October 26, 2017
Sandy Springs Democrat Kevin Abel is the latest candidate to announce a challenge to Republican U.S. Rep. Karen Handel in the 6th Congressional District next year.
Abel is the founder of Abel Solutions, an Alpharetta-based IT consulting firm, and serves on the board of such organizations as Sandy Springs’ Davis Academy and New American Pathways, a refugee resettlement and assistance nonprofit.
According to his campaign’s Facebook page, Abel is a native of South Africa. He says he lived the American Dream, but is running because he fears for its future.
“While my family and I have benefited from the American Dream, this beacon of hope and opportunity has been eroded,” Abel wrote. “Our national political arena has devolved into a perpetual shouting match; anger and acrimony dominate our national dialogue. Republicans and Democrats alike have an abysmal view of our United States Congress.”
He said he wants to work in Congress on bipartisan solutions to “our country’s biggest domestic challenges, including healthcare policy, immigration, social security, climate change, campaign finance, and the ever-expanding debt.”
In a phone interview, Abel said his campaign was inspired by Democrat Jon Ossoff’s relatively close competition with Handel for the 6th District seat in a nationally spotlighted special election earlier this year.
“Living in Georgia as a Democrat, I never considered getting into politics because it’s not very friendly to Democrats,” he said. But the special election showed the “door opened to a centrist Democrat … to get elected.”
Abel said he grew up in Alpharetta, living there for 20 years before his move to Sandy Springs. He said many of his friends then and now are centrist Republicans. They include Sandy Springs City Council candidate Jody Reichel, who is his neighbor in the Mount Vernon Woods subdivision, and whom he says he supports. Reichel is competing with Le’Dor Milteer, a Democrat, in the nonpartisan race for the District 4 council seat.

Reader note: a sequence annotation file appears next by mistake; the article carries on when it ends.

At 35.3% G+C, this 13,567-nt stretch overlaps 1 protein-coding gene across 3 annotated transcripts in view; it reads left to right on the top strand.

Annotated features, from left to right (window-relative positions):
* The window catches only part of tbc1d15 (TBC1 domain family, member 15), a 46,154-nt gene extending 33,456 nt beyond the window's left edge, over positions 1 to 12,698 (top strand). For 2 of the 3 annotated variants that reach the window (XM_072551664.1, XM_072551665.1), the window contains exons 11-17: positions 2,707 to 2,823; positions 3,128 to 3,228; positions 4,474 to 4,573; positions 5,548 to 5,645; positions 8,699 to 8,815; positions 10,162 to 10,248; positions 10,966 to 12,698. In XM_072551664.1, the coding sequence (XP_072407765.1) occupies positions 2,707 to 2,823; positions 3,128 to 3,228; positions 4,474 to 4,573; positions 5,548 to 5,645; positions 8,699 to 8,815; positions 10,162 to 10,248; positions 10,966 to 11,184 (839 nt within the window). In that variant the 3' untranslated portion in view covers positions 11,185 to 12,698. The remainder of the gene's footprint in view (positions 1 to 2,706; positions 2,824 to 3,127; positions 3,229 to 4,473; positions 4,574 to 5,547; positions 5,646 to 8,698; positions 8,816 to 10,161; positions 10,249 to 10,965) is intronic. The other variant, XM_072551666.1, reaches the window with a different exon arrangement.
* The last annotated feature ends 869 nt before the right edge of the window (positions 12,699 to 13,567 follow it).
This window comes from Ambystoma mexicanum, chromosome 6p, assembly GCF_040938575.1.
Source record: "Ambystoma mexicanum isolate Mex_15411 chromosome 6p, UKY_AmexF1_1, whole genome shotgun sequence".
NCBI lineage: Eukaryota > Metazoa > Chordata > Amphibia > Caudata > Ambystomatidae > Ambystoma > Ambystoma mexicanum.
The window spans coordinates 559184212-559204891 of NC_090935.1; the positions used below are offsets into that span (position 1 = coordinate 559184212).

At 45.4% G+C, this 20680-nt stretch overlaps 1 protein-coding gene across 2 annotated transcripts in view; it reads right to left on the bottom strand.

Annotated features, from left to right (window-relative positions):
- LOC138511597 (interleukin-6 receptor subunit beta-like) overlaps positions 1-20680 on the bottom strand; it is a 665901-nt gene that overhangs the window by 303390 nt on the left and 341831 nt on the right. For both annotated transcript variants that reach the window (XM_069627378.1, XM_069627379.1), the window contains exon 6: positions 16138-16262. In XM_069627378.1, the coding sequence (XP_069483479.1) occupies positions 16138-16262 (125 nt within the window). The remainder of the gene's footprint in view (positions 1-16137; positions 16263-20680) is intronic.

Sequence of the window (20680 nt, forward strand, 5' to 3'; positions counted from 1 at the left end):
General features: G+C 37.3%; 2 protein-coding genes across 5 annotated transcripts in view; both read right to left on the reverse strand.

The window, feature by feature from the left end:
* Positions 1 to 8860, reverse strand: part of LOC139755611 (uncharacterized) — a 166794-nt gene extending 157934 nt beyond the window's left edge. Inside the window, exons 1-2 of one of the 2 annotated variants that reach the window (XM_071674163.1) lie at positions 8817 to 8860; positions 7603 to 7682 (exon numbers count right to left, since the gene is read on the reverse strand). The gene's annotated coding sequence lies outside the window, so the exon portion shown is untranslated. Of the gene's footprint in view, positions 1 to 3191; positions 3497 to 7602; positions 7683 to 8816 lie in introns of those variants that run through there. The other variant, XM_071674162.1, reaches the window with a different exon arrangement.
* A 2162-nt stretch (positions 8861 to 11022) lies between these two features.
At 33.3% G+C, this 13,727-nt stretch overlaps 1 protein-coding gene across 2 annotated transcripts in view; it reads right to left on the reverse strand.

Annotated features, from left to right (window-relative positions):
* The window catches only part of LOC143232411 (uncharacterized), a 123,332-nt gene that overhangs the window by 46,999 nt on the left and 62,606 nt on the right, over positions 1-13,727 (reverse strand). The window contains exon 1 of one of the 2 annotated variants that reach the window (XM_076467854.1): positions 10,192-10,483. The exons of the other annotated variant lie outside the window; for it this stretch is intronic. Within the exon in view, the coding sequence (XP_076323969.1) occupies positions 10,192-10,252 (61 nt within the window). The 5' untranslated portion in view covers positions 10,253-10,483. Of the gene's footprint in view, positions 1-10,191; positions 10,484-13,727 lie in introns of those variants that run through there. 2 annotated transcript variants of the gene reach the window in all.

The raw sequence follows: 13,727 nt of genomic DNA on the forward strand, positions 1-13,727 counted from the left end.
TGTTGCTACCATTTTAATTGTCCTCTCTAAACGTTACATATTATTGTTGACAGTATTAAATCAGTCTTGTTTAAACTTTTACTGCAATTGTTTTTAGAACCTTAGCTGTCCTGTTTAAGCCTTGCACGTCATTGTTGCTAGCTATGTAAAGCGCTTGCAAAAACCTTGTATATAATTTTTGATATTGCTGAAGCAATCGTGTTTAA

“I always thought that we had more in common that what separates us,” especially on domestic policies, Abel said of the area’s centrist Democrats and Republicans.
Abel does not count Handel among those centrists.
“Her stance on Planned Parenthood doesn’t exactly make her a centrist in my mind,” he said. In 2012, Handel resigned as a vice president at the Susan G. Komen breast cancer charity after enormous controversy over its defunding of a Planned Parenthood cancer screening program. Critics say Handel played a key role and was motivated by her anti-abortion stance, while Handel has said she was following the organization’s general plan to focus on more proven cancer prevention programs.
“I’ve got nothing bad to say about Karen Handel,” Abel said, but then immediately added, “I believe Karen Handel represents the right wing of the Republican Party … that is not going to stand up to Donald Trump and say no to the crazy things emanating from the White House.”
“Karen Handel is part of that … That is not centrist, in my opinion,” he said.
One of Abel’s passions is his work with New American Pathways, a Tucker-based nonprofit that resettles refugees, largely in Clarkston. An immigrant himself, he said his experience is nothing like that of, for example, people fleeing Syria’s civil war. But he said he understands “coming from the outside where we looked in and said, ‘Oh, my God, look at how lucky they are.’ … We really are a great country.”
Trump’s election was an “absolute disaster for refugee resettlement from Day One,” Abel said. The “travel ban and Muslim ban” was not a specific motivator for him to enter the race, but is “something that’s very disturbing to me,” he said.
Abel described today’s political divisions at making him fear for the immediate future of democracy itself. He said of his campaign, “If not now, when? If not who, me?”